Sound — 10
Trivium have improved their sound tremendously. Ember to Inferno, whilst a great album, suffered from poor recording quality. Ascendancy and The Crusade sounded better, but still felt like the band were experimenting too much and trying to find their sound. Shogun. Trivium have definately found their sound, combining the harsh vocals from the first two albums with some (massively improved) clean vocals from Matt. Paulo's bass can be heard clearly, and he has his fair share of solos, as does Corey who's guitar work is incredible on this album. Travis's drumlines are imaginative and varied, and adds to Trivium's new-found sound.
Lyrics — 10
The lyrics in Shogun are meaningful and catchy, and Matt's singing has improved greatly since their previous albums. The lyrical high point in many of the songs are the choruses, especially Kirisute Gomen, Throes of Perdition, Shogun and Poison, the Knife or the Noose. The song that steals the show lyric-wise has to be Into the Mouth of Hell We March.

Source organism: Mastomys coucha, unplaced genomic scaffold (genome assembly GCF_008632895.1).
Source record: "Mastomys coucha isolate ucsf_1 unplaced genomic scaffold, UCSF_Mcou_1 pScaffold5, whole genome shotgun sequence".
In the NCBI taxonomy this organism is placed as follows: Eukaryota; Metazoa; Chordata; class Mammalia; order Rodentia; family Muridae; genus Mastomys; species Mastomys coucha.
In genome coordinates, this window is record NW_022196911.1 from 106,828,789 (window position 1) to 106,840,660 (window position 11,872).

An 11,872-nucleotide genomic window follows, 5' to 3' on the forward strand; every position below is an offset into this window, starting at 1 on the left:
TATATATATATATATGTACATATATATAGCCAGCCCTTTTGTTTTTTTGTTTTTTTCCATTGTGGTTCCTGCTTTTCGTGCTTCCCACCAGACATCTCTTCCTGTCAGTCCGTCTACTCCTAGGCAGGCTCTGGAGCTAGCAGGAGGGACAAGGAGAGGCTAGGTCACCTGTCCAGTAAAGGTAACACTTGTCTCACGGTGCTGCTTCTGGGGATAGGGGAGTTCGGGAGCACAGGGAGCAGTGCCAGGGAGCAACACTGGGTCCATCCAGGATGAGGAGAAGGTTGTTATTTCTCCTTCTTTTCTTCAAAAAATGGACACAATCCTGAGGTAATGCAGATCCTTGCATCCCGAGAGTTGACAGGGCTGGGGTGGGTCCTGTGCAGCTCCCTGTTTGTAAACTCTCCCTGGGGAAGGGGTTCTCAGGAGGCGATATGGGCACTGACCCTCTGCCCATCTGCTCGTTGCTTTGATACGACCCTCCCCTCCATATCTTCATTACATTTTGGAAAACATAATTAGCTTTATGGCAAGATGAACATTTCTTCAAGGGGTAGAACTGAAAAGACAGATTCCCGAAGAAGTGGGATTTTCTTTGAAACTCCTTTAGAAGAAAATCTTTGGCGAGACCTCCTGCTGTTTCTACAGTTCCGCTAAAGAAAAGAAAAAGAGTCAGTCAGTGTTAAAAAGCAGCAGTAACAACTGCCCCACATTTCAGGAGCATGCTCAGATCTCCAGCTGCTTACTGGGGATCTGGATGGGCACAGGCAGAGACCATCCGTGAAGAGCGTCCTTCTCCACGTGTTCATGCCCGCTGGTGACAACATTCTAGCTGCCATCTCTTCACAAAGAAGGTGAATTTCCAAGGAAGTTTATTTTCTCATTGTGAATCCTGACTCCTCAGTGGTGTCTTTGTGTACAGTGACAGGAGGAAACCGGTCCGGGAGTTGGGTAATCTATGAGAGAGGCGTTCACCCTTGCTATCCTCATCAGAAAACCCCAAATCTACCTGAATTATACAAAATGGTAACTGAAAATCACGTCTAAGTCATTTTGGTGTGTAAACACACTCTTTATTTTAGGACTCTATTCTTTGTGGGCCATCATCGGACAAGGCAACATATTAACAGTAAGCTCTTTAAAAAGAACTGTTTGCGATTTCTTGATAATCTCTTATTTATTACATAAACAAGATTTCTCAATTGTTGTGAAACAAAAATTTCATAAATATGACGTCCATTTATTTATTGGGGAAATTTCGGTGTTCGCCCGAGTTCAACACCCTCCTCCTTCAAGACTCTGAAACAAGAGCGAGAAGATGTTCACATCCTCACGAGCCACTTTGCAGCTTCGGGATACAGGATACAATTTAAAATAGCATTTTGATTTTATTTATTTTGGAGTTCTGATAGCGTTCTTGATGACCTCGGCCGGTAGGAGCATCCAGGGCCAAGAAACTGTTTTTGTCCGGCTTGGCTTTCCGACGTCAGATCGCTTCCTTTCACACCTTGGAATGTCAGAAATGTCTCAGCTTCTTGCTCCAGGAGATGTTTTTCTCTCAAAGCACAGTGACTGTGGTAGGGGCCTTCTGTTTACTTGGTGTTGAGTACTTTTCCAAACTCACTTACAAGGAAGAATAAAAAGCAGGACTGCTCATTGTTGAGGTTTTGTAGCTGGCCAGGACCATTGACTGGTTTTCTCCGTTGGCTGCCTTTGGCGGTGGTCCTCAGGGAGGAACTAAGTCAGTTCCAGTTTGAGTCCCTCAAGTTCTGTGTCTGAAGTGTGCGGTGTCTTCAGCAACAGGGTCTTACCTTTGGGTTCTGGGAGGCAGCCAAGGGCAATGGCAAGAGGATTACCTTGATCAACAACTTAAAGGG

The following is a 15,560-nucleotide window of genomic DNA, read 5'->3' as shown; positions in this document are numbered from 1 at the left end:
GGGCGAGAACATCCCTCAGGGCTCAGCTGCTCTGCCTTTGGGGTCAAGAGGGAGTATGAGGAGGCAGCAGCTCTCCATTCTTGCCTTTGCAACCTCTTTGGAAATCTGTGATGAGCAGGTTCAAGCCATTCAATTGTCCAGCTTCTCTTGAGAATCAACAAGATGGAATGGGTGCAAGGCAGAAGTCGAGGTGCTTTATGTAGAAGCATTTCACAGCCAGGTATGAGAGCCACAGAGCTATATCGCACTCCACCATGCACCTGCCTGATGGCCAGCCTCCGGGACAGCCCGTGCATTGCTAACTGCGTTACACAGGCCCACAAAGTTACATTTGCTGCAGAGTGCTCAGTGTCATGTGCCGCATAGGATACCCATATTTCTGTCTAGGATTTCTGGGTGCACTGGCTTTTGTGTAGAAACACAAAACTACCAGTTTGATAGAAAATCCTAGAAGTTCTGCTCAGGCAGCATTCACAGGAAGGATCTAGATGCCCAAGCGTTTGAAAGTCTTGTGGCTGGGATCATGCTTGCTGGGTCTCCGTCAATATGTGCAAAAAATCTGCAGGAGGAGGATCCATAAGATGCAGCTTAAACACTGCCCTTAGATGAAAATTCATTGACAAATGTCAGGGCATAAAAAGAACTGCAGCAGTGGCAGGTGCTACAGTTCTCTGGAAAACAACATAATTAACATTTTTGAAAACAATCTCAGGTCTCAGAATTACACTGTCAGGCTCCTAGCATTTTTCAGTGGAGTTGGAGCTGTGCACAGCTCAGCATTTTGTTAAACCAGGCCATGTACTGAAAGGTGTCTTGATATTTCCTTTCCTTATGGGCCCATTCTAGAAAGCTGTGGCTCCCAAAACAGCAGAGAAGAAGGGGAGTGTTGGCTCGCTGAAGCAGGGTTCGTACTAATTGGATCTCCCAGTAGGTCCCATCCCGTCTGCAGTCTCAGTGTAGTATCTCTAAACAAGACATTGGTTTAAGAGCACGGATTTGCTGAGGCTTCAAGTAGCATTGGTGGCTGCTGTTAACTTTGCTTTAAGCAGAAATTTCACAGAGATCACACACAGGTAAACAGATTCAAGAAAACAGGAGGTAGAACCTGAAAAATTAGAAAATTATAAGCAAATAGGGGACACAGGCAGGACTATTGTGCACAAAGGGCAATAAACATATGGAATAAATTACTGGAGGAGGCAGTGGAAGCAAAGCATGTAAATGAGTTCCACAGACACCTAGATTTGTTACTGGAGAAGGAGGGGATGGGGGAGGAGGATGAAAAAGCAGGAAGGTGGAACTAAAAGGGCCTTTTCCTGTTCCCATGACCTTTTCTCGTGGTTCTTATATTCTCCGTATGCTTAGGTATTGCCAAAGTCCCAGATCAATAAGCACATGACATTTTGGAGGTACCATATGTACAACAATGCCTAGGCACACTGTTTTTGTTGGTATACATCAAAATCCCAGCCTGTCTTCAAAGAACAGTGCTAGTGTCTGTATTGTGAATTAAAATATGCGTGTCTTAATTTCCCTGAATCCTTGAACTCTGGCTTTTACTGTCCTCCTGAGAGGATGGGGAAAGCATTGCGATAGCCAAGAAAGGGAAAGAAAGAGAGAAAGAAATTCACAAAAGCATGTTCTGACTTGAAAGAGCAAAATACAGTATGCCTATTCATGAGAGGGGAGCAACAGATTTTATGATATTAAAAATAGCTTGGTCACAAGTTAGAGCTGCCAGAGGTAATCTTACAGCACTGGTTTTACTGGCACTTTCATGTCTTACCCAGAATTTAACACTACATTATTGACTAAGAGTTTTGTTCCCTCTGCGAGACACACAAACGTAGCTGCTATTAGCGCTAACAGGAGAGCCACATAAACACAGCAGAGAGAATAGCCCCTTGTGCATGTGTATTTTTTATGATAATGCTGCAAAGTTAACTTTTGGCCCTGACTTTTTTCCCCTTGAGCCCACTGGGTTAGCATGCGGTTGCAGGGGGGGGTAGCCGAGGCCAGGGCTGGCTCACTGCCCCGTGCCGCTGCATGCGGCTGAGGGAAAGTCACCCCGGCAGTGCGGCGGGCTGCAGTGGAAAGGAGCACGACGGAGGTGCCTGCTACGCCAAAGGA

Overall Impression — 10
Shogun by far surpasses Trivium's past 3 albums. Every song is excellent, with very few downpoints on the album. If I had to choose a weakest song, I would choose Like Callisto to a Star In Heaven. Choosing a favorite song is more of a challenge, as there are 5 that I would choose. This album is one of the best I have ever purchased, and I hope to see Trivium reach the status they aim for and deserve, alongside bands like Metallica and Iron Maiden. If it were stolen or lost, I would probably buy it again, because the special edition DVD is fun to watch and interesting to see how they produced the album